Theft of identity
At 366 Linden Ave., May 5.
Jeffrey Line, 47, 12622 Martin Road, first degree possession of a controlled substance at Ninth and Central, May 7. Eddie Brunner Jr., 35, 5245 Ebersole, alcohol intoxication in a public place, possession of a handgun by a convicted felon, warrant at Fourth and Columbia, May 8. Monica Sebastin, 21, 49 Isam St.,
first degree possession of a controlled substance, second degree possession of a controlled substance at Third and Park, May 5. Joseph Meriwether, 32, 12 Bordeaux Drive No. 1, theft by unlawful taking at 130 Pavilion Way, May 4. Lisa Sanders, 44, 2112 Aspen Pine, first degree possession of a controlled substance at Patterson and Keturah, May 4.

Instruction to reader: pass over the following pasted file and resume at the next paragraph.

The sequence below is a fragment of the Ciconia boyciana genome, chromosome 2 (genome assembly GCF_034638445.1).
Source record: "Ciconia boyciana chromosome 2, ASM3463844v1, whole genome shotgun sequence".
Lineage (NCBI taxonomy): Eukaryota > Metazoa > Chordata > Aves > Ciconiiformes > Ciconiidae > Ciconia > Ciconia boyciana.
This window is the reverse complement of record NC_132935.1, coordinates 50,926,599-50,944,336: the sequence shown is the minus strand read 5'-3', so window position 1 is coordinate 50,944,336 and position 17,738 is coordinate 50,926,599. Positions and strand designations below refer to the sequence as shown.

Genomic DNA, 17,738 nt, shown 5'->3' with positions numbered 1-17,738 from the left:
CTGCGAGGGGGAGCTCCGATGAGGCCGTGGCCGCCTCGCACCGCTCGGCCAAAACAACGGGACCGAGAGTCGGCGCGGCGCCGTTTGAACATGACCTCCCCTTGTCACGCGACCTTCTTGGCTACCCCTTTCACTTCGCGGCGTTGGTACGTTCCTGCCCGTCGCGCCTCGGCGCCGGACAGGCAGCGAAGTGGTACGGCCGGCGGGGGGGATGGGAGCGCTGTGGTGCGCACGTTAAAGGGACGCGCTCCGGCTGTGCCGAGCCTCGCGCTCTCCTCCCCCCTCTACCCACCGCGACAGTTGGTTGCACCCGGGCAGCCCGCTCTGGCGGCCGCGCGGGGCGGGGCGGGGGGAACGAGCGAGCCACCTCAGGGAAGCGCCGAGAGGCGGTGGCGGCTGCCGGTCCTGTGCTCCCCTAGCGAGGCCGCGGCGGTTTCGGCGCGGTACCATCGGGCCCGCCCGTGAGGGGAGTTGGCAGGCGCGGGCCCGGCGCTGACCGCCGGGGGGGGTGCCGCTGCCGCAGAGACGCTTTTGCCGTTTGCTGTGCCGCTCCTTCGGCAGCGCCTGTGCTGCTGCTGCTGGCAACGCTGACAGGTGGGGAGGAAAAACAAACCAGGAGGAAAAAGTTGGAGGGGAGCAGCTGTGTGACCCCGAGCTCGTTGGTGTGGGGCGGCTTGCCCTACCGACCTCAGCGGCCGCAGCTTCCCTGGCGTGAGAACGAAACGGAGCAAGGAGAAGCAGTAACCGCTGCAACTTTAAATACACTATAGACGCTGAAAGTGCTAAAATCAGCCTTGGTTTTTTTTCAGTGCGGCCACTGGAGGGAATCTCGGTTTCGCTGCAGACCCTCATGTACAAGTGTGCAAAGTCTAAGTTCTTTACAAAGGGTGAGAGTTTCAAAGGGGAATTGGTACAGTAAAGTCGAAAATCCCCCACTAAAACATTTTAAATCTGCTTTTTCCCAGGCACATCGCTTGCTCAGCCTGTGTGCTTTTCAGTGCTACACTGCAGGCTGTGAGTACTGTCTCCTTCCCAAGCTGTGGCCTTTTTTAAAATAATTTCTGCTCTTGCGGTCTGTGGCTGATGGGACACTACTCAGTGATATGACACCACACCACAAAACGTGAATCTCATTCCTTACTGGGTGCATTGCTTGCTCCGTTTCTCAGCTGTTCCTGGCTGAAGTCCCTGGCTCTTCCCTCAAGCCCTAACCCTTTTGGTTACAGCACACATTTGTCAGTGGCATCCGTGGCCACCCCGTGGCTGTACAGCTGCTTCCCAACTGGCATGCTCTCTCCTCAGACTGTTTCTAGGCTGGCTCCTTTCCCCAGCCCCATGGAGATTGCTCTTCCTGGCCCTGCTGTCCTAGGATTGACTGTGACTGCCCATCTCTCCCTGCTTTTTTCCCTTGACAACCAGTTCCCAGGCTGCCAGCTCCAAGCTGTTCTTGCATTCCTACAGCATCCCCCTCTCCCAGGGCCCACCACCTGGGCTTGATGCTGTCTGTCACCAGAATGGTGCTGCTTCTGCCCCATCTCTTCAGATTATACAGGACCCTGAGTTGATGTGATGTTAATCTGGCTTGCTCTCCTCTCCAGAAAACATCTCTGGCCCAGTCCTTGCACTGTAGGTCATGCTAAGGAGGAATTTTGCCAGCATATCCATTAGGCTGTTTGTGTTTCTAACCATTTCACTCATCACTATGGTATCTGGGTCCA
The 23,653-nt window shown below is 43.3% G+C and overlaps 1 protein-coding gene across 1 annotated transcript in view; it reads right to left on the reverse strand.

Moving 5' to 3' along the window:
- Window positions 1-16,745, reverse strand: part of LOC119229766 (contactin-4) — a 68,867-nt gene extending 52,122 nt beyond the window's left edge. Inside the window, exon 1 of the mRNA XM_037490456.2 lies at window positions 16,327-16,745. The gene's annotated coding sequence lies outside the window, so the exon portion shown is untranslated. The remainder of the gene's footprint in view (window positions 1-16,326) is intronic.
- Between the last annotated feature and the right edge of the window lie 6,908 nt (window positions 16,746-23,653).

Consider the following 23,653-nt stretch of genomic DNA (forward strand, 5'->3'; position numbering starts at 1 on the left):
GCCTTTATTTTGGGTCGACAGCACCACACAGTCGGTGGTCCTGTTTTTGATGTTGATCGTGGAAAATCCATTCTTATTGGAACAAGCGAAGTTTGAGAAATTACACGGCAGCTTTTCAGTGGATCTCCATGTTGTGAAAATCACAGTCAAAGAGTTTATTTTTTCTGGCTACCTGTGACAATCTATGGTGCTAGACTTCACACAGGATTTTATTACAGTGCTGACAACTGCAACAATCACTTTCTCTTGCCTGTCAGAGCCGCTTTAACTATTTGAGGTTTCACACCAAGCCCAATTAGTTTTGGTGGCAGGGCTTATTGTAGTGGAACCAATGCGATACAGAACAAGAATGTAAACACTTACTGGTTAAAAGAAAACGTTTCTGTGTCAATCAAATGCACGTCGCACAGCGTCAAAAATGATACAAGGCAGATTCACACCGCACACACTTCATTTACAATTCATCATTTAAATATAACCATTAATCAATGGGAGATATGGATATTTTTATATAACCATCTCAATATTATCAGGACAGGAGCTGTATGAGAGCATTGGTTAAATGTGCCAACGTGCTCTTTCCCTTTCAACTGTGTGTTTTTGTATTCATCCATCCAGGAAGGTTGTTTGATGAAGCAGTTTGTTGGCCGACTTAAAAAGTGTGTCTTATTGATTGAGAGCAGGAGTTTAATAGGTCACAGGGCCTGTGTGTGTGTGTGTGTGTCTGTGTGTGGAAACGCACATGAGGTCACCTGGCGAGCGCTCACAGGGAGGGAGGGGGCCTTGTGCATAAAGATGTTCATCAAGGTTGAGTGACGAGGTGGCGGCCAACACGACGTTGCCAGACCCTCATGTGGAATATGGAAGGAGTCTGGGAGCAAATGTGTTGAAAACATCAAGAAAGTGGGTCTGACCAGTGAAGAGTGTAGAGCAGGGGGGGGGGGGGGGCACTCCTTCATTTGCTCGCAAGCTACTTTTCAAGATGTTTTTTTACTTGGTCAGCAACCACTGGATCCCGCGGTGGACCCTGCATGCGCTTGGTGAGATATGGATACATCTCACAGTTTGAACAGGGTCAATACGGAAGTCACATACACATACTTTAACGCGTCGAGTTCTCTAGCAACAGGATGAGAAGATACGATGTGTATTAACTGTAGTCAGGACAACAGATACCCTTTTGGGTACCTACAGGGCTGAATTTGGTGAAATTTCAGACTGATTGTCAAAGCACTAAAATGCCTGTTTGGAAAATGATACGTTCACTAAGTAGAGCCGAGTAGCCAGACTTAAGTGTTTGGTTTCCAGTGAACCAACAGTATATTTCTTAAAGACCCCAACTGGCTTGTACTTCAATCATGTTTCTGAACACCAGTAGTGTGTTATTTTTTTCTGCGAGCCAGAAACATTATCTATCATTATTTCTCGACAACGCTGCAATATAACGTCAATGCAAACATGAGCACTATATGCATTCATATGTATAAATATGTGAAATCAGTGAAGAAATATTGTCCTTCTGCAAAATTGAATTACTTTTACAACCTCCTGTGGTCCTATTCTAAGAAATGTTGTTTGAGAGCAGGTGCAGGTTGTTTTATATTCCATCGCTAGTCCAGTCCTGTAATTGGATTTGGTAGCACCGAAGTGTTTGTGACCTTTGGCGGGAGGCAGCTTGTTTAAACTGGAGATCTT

Incidents/investigations First degree criminal possession of a forged instrument At 1765 Monmouth St., May 6.
First degree wanton endangerment
At 300 block of Park, May 3.
Receiving stolen property, tampering with physical evidence
At 900 block of Brighton, May 6.
Laptops from $
Leas e Z one Latonia 859-431-8666 Turfway 859-647-2160
At 145 Manor Lane, May 4.
Second degree forgery
At 34 Stacy Lane, May 7.
At 100 Alexandria Pike, May 4. At 2400 Memorial Parkway, May 4.
HIGHLAND HEIGHTS /
Report of rock knocked off rock wall and foot prints in landscaping at
Antwan Merritt, 27, 6656 Kennedy Ave., warrant at I-471 south, May 9. Ian Martin, 27, 214 West Second St.,
Incidents/investigations Second degree burglary
Report of man pointed gun at man at door attempting to collect on past due account from 10 years ago for cable company at 6974 Reitman Road, April 30.
Report of window of vehicle broken and fire extinguisher taken at 402 Napa Valley Drive, May 9.
May 19, 2011
Theft by unlawful taking